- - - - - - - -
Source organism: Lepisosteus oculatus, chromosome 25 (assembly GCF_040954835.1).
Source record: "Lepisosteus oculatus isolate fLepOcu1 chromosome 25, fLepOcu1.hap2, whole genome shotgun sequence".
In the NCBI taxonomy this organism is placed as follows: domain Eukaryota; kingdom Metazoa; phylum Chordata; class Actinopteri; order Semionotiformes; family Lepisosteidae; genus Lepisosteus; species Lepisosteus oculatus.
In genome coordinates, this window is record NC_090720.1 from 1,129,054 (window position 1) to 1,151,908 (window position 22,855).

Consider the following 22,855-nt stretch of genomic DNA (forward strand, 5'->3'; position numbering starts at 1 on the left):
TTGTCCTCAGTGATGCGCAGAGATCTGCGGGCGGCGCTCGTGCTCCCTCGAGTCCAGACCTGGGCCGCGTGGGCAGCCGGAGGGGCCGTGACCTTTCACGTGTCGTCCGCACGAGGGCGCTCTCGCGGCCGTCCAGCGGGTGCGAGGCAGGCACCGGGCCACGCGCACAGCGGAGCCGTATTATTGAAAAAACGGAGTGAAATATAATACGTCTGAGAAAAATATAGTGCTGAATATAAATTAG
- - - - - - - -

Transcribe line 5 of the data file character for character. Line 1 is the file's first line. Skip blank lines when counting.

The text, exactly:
Consider the following 22,855-nt stretch of genomic DNA (forward strand, 5'->3'; position numbering starts at 1 on the left):